The Raiders played the Denver Broncos Thursday night — prime time, no less. The Raiders lost 26-13. They have suffered worse losses this lost season, but now they have dropped six games in a row.

The game hardly mattered, anyway. The Raiders' season is over, and if you're intent on reading a story about the game, please read my friend Phil Barber, who writes entertaining and informative game stories.

The Raiders have serious things at stake, more serious than the Broncos' game. Owner Mark Davis and general manager Reggie McKenzie have decisions to make — decisions now, decisions after this terrible season ends.

If the Raiders continue to get blown out for the balance of this season, despite everybody getting the Mark Davis message about showing improvement, McKenzie has to wonder if the players already have tuned out Dennis Allen. He must wonder if there is significant enough disconnect to make a coaching change after only one year.

I am not saying this is the case. I am saying McKenzie needs to consider it, needs to discover the truth and replace Allen, if that is the best course. If McKenzie dumps Allen after one season, Davis must seriously evaluate McKenzie's judgment. McKenzie is the GM who hired Allen even though he never had been a head coach.

McKenzie has other serious choices to make.

Is Carson Palmer their guy at quarterback for the long term? This is not clear. It certainly is not clear Palmer has earned long-term security. He makes great deep throws, exactly what Al Davis would have coveted. But he is erratic and careless and throws mind-numbing interceptions — he threw a beauty of that genre at the Broncos' end zone Thursday night. If the Raiders don't want Palmer, do they replace him with Matt Leinart or Terrelle Pryor?

The Raiders must decide if Darren McFadden is their guy at running back. McFadden has so much talent, he makes coaches drool. But he's always hurt and he is over-anxious in the Raiders' new run scheme and has trouble finding holes. The Raiders must ask if he is worth it.

McKenzie and Allen need to go through the entire roster and give a thumbs up or down to everyone. You assume the kickers get a thumbs up. That's a start. You don't assume that with Darrius-Heyward Bey or Richard Seymour or Tommy Kelly or Denarius Moore or Michael Huff. I could name just about everyone.

The coaches need to make a decision about their schemes, especially on offense. Is the zone-blocking scheme of the offensive linemen a viable fit for the personnel? If not, the Raiders should go back to what they had before.

If they like the scheme — a possibility — they should rid themselves of players who have trouble adapting, perhaps even McFadden.

The coaches must adjust either scheme or personnel — one or the other. This is an essential task of the offseason.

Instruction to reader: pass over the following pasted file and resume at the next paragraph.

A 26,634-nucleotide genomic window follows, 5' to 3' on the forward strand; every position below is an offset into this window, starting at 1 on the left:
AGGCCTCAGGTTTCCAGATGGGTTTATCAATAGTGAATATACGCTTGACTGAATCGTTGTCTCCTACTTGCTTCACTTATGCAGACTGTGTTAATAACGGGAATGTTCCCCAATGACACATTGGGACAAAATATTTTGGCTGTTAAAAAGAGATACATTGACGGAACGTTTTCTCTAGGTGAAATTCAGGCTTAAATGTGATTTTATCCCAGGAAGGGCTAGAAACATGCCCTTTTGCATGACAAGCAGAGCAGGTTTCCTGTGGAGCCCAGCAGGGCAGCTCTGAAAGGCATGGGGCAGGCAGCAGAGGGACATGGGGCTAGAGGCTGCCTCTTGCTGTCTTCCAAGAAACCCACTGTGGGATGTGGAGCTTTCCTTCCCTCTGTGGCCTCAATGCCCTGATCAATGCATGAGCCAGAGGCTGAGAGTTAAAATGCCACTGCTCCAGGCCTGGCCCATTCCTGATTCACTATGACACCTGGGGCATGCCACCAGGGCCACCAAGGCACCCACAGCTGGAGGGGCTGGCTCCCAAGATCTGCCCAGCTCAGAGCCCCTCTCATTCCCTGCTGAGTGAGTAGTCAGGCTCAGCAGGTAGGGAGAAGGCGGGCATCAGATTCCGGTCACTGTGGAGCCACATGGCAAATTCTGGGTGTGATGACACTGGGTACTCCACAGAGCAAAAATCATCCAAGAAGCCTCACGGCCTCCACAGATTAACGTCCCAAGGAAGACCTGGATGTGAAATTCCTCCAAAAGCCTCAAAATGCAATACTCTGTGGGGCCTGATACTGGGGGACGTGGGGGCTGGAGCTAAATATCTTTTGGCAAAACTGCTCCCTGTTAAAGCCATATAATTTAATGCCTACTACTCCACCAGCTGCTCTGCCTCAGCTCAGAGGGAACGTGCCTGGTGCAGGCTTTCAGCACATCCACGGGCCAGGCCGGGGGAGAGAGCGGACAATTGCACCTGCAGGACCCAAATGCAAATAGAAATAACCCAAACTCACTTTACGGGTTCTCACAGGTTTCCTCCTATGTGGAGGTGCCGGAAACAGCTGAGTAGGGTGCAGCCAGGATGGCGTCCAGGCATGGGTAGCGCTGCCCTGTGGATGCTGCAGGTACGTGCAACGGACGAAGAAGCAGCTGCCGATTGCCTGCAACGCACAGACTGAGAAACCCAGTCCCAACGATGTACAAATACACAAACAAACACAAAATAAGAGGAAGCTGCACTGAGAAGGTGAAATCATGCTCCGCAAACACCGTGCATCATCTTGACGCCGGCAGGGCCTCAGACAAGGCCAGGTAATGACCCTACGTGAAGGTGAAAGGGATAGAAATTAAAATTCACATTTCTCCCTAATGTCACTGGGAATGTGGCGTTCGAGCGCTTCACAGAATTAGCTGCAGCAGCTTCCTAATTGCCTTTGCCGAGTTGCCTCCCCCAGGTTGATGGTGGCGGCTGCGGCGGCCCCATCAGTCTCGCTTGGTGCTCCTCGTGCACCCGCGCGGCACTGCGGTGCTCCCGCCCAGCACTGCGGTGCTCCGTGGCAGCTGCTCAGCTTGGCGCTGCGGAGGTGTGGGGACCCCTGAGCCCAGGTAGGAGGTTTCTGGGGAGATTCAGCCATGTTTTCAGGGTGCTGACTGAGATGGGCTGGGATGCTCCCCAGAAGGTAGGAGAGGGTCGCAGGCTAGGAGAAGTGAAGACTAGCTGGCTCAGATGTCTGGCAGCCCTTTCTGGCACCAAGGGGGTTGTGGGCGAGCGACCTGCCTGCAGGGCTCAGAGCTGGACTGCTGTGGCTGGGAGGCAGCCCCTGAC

The Raiders must gorge out on next spring's draft like over-eaters at an all-you-can-eat buffet. They have a first-round draft choice but no second-round choice. The first-round choice will be very high. The Raiders must understand that just one player is not going to put them in playoff contention. McKenzie needs to go the route of Bill Belichick and trade a high No. 1 for multiple picks. Then he needs to trade down a second time in the first round to acquire additional early-round picks.

Here's how it could work.

Say the Raiders have the fourth pick in the draft. They should trade that No. 4 pick to a club that wants to move up. They should then trade that new No. 1 pick, flip it again to another club wanting to move up or get back into the first round for an additional pick.

The Raiders then would be able to replace the second-round pick they lost (threw away?) to the Bengals for Palmer, and maybe pick up another second-round pick and probably one or two third-round picks, plus a fourth-rounder and maybe even a fifth-round pick with those two initial trades of first-round picks.

Basically, they get at least five or six draft picks for their initial first-round No. 4 draft slot. That gives McKenzie a chance to bring in six or seven players to replenish the roster as opposed to having just one first rounder and one third rounder. With his bad roster, McKenzie needs lots of new players, and he needs to build through the draft. He was valedictorian of his high school class. He needs to use his massive gray matter to be brilliant in the draft.

If there are current players McKenzie and Allen have not seen enough of, they must get those guys on the field to evaluate whether they are worth keeping.

McKenzie and Allen, if he survives, have to purge the dismal roster and keep only the gems, if there are any. They must use the rest of the season for hard-headed and hard-hearted evaluation to make the purge productive.

You understand where I'm going with all this. Everything from now until the season's end is about evaluating, about learning, about making right choices. Thursday night's game, as a game, hardly mattered.

For more on the world of sports in general and the Bay Area in particular, go to the Cohn Zohn at cohn.blogs.pressdemocrat.com. You can reach Staff Columnist Lowell Cohn at lowell.cohn@pressdemocrat.com.